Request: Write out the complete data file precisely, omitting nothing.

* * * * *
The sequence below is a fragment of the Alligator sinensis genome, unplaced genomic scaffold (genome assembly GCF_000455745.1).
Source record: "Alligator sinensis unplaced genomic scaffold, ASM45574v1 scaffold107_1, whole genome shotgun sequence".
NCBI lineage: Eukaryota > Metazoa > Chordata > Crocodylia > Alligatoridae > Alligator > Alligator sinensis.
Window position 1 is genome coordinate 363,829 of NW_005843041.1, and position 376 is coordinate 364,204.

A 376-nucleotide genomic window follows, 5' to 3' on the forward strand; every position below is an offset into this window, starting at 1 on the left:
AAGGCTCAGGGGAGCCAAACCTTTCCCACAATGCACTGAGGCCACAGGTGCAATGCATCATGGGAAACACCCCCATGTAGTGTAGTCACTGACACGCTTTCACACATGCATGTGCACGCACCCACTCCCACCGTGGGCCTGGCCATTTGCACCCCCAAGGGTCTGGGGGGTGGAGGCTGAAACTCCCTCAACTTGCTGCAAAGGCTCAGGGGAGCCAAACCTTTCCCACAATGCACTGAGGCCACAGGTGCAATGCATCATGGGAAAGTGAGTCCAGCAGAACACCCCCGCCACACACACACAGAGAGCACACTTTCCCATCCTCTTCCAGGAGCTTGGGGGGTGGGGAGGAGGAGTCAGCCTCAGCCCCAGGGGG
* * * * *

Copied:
The sequence below is a fragment of the Alligator sinensis genome, unplaced genomic scaffold (genome assembly GCF_000455745.1).
Source record: "Alligator sinensis unplaced genomic scaffold, ASM45574v1 scaffold107_1, whole genome shotgun sequence".
NCBI lineage: Eukaryota > Metazoa > Chordata > Crocodylia > Alligatoridae > Alligator > Alligator sinensis.
Window position 1 is genome coordinate 363,829 of NW_005843041.1, and position 376 is coordinate 364,204.

A 376-nucleotide genomic window follows, 5' to 3' on the forward strand; every position below is an offset into this window, starting at 1 on the left:
AAGGCTCAGGGGAGCCAAACCTTTCCCACAATGCACTGAGGCCACAGGTGCAATGCATCATGGGAAACACCCCCATGTAGTGTAGTCACTGACACGCTTTCACACATGCATGTGCACGCACCCACTCCCACCGTGGGCCTGGCCATTTGCACCCCCAAGGGTCTGGGGGGTGGAGGCTGAAACTCCCTCAACTTGCTGCAAAGGCTCAGGGGAGCCAAACCTTTCCCACAATGCACTGAGGCCACAGGTGCAATGCATCATGGGAAAGTGAGTCCAGCAGAACACCCCCGCCACACACACACAGAGAGCACACTTTCCCATCCTCTTCCAGGAGCTTGGGGGGTGGGGAGGAGGAGTCAGCCTCAGCCCCAGGGGG